Oh. Corona. I assume. Corona’s been around for a while. Why did this take so long to kick in?

Probably for the same reason that when you’re sitting in a line of cars at a traffic light and it turns green, the repercussions take forever to get back to you.

On the other hand, it’s not really like a road. It’s more like a five-lane highway, in that if you say, “If I don’t raise my prices, this won’t continue,” there are still four lanes of people speeding past you, plus one angry lane swerving around you, plus everyone on the way out of the destination you’re heading toward is going to slow down to see what’s going on. And you’re almost definitely going to get rear-ended.

What does any of this have to do with the pandemic?

Well, from what I’ve read, “After two years of not making purchases, society is eager to spend money, and manufacturers are having a hard time keeping up with demand.”

OK, so first of all, who are these people who are eager to spend their money? How come I don’t know any of these people? I also don’t know anyone who spent two years not making purchases.

So what can we do to keep our expenses down?

The first thing that comes to mind is to just buy less. Which is what got us into this in the first place. And speaking personally, we can’t buy our kids less than we already do. We already give them embarrassingly less than their friends get, according to reports by our kids. I don’t fully believe them, but I have yet to hear a conflicting report. I should call the other parents and try to ask them in a non-threatening way: “Do you let your kids have X?” I don’t even know these people.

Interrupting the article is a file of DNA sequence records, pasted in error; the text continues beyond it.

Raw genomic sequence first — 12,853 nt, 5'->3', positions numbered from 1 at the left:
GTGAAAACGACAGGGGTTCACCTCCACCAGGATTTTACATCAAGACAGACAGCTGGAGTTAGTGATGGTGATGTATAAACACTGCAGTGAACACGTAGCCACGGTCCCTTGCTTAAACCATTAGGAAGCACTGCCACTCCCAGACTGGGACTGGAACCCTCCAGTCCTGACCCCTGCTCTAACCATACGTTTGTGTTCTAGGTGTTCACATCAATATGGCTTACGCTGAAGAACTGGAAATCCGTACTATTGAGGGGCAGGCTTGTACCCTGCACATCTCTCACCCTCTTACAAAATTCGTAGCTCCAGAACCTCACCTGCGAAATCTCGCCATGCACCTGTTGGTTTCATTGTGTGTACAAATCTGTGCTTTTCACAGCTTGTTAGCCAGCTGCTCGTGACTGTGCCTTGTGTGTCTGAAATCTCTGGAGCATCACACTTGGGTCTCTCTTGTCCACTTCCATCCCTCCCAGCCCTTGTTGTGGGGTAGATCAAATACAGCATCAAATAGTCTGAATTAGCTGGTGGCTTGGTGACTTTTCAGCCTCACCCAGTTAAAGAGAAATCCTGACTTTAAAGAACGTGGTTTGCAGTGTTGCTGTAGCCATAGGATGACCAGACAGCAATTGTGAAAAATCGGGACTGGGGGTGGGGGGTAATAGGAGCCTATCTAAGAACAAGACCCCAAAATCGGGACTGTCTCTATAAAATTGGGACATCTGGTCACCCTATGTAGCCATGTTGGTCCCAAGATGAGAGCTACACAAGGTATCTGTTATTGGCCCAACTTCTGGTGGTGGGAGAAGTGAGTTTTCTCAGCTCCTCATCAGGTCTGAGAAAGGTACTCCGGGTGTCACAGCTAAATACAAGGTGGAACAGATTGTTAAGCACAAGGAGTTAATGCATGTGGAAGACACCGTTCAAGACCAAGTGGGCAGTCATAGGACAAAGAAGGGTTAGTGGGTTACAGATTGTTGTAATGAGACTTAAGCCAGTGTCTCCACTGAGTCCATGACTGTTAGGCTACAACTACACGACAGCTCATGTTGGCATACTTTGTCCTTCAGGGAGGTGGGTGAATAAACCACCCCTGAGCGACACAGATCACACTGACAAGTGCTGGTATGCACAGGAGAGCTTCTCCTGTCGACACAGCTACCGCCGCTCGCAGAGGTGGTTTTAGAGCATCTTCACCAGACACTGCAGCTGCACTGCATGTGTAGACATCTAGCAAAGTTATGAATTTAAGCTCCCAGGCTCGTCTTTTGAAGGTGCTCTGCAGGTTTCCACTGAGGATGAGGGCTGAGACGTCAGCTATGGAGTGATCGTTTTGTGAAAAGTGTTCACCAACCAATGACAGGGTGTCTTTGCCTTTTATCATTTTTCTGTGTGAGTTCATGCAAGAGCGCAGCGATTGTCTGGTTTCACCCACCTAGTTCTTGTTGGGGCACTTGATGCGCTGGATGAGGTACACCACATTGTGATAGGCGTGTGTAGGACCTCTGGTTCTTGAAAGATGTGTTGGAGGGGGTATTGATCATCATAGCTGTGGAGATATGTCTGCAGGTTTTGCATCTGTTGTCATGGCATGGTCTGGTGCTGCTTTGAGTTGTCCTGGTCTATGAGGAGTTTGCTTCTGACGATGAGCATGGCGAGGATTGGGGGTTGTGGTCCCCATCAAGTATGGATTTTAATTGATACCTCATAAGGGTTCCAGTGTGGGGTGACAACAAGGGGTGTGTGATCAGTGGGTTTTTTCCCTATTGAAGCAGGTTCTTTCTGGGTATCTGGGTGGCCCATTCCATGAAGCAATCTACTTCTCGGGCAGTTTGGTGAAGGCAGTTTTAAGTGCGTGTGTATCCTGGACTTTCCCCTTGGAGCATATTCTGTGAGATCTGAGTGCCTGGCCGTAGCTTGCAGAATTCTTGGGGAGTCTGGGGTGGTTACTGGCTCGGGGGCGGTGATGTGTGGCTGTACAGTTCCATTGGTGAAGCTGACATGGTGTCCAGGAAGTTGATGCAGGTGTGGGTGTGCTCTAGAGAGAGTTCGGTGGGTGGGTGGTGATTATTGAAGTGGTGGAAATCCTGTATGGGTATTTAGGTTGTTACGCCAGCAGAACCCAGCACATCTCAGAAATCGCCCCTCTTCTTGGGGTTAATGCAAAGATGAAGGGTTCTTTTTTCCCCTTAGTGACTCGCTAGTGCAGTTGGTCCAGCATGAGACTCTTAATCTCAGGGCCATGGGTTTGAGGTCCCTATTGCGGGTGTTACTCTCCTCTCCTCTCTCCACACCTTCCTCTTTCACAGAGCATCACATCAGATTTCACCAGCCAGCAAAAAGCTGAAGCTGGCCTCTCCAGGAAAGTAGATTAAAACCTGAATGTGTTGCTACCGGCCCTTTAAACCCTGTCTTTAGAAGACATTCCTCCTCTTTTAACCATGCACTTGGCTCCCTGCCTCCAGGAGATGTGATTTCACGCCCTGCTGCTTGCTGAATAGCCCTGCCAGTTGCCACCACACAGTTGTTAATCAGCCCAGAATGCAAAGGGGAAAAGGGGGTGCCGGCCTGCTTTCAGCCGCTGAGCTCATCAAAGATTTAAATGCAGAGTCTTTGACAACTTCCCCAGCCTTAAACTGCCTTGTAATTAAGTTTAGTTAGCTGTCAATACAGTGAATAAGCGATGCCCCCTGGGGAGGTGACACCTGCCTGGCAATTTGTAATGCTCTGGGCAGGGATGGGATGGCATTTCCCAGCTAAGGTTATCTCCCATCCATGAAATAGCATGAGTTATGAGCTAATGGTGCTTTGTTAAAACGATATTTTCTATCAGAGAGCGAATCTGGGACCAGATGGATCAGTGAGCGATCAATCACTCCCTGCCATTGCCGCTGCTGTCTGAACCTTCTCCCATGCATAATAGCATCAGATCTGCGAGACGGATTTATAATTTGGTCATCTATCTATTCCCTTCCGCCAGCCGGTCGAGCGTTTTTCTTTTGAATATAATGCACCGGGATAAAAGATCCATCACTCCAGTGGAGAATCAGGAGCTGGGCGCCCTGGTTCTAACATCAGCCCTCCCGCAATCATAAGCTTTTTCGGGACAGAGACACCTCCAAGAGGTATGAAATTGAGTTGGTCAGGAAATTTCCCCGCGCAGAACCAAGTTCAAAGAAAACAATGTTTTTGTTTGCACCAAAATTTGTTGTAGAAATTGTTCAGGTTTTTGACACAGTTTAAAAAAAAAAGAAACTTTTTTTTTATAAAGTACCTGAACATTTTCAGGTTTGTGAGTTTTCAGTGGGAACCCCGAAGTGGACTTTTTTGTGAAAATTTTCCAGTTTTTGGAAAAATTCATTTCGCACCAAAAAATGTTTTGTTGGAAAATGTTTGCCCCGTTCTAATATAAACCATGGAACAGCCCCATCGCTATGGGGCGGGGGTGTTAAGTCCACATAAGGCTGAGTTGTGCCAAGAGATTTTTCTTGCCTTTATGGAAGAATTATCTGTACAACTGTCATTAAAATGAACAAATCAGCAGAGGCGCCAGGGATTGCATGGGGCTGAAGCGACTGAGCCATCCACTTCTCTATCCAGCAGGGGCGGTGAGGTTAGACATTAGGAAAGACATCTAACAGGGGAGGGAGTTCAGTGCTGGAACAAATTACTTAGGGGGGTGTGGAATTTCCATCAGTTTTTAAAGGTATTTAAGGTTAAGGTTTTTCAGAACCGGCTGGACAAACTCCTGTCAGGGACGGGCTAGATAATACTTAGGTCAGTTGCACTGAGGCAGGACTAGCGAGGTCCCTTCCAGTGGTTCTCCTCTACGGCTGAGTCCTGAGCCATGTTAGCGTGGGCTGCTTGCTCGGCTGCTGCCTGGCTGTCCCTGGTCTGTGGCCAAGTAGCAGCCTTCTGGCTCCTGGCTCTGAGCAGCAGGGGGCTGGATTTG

There are also plenty of articles you can read that profess to give tips. Unfortunately, every tip is written like you’re 2 years old: “Stop eating in restaurants.” “Look for sales.” What on earth do you think I’ve been doing?

So is the situation just going to keep getting worse?

It depends who you ask. The government says it’s only transitory.

That’s comforting, right?

Not really. How long is transitory? Aren’t we transitory? We say it in davening on Yom Kippur.

(I think. My kavanah is transitory.)

But at the very least, this is supposed to go well into next year.

So what does the government say we should do?

The government says we shouldn’t panic. But what does panic mean? What does panicking look like, exactly? Does it mean they don’t want us to stop spending our money? But if prices are going to go back down, we totally should stop spending our money! Let’s just wait!

In fact, I think that nothing really causes inflation, which is why things are always “unexpected.” It’s like the weather. You can have your theories, but if Hashem wants it to rain, it’s going to rain, and the best the Fed can say is, “Don’t panic; the rain will end at some point, but we’ve found that if you decide to carry around your umbrella all day, it will end faster.”


Mordechai Schmutter is a freelance writer and a humor columnist for Hamodia and other magazines. He has also published eight books and does stand-up comedy. You can contact him at [email protected].